Concurrent processing uses the Output Post Processor (OPP) to enforce post-processing
actions for concurrent requests.
Post-processing actions are actions taken on concurrent
request output. An example of a post-processing action is that used in publishing
concurrent requests with XML Publisher.
For example, say a request is submitted with
an XML Publisher template specified as a layout for the concurrent request output.
After the concurrent manager finishes running the concurrent program, it will contact
the OPP to apply the XML Publisher template and create the final output.
A concurrent manager contacts an available OPP process when a running concurrent
request needs an OPP processing action. A concurrent manager uses a local OPP
process (that, is, on the same node) by default, but will choose a remote OPP if no local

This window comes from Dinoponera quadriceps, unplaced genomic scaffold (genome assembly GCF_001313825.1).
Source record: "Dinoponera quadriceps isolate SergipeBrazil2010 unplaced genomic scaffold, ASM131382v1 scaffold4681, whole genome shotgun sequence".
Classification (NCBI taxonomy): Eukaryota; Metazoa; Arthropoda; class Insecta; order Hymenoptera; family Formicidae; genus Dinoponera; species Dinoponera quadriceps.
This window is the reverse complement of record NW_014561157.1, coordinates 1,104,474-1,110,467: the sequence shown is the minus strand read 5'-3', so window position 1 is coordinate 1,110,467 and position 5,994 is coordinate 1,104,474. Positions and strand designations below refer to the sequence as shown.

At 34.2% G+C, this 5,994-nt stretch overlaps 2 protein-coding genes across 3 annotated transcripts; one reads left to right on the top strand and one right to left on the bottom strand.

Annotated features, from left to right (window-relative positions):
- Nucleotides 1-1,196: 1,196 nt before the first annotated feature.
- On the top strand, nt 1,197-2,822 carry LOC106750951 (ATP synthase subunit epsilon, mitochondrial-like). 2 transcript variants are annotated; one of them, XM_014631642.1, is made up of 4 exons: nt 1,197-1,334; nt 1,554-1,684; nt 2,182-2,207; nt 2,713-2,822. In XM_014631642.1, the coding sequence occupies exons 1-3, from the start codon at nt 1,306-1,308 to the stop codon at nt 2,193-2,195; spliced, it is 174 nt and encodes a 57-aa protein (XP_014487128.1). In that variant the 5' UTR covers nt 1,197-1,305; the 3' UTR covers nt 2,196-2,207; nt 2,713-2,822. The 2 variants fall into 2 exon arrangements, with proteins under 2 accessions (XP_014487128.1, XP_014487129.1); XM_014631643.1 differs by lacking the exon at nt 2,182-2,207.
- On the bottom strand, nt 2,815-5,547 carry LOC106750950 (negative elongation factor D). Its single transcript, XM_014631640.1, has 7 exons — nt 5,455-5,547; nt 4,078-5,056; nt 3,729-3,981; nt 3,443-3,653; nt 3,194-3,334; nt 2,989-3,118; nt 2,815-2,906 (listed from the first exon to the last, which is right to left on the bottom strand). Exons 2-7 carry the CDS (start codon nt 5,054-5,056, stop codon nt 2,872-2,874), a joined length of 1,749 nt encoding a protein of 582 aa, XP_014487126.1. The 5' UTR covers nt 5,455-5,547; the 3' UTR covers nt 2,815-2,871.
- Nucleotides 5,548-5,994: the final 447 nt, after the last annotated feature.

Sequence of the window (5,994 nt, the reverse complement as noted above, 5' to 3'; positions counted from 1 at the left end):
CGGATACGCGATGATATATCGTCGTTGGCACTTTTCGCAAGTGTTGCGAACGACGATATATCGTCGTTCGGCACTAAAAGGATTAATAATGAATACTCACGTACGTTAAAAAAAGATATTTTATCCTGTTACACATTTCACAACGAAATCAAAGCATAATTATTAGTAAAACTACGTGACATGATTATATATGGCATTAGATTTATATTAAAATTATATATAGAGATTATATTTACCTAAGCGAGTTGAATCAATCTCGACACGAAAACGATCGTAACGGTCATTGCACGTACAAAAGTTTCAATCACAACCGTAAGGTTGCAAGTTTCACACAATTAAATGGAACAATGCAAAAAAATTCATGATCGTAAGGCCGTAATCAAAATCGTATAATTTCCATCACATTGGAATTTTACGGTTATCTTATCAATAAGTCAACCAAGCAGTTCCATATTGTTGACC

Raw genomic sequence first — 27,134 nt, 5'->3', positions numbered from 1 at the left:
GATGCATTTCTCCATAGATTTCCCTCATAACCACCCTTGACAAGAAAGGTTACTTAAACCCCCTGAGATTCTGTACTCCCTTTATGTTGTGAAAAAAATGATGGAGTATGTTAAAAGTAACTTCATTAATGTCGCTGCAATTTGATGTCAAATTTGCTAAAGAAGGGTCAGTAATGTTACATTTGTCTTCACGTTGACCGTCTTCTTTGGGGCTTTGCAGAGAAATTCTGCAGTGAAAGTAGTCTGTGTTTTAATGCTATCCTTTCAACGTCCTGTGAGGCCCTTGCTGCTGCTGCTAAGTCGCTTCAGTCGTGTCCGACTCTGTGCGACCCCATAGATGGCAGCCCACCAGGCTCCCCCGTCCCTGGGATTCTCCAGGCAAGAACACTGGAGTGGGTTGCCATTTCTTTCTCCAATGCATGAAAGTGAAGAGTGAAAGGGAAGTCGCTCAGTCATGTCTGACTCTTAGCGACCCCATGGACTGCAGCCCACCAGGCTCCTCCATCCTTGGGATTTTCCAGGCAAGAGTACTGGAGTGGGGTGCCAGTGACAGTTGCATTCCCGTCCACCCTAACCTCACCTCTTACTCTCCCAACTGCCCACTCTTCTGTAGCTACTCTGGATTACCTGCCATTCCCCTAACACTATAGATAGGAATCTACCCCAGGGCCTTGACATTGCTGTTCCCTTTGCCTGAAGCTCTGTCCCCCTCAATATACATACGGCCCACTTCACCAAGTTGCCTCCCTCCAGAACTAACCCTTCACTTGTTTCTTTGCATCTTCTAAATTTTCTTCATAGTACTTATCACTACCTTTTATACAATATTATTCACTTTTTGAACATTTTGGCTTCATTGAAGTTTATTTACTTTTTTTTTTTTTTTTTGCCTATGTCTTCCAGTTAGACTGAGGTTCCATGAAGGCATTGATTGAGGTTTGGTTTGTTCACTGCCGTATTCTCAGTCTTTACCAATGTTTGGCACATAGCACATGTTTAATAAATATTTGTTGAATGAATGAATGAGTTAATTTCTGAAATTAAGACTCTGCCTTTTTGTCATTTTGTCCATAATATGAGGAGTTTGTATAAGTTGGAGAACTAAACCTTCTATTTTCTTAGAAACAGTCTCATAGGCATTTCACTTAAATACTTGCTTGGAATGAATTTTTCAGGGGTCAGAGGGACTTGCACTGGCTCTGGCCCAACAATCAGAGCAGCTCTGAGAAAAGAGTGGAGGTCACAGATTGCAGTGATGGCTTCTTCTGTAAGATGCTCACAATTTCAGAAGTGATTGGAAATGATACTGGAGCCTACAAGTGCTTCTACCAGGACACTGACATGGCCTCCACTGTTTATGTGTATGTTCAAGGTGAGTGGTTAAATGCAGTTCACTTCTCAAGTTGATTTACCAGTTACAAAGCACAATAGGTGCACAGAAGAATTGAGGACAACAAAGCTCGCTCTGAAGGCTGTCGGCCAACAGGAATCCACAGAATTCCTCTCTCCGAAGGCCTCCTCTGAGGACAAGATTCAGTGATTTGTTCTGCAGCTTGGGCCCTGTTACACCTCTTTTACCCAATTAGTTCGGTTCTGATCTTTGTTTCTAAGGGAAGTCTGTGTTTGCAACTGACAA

OPP process is available.
There should always be at least one OPP process active in the system. If no OPP service
is available, completed requests that require OPP processing will complete with a status
An OPP service is multi-threaded and will start a new thread for each concurrent
request it processes. You can control the number of simultaneous threads for an OPP
service instance by adjusting the Threads per Process parameter for the instance.
If all the OPP services have reached their respective maximum number of threads, the
requests waiting to be processed remain in a queue to be processed as soon as threads
If request throughput has become slow, you may want to increase the
number of threads per process for the OPP. It is recommended that you keep the
number of threads per process between 1 and 20.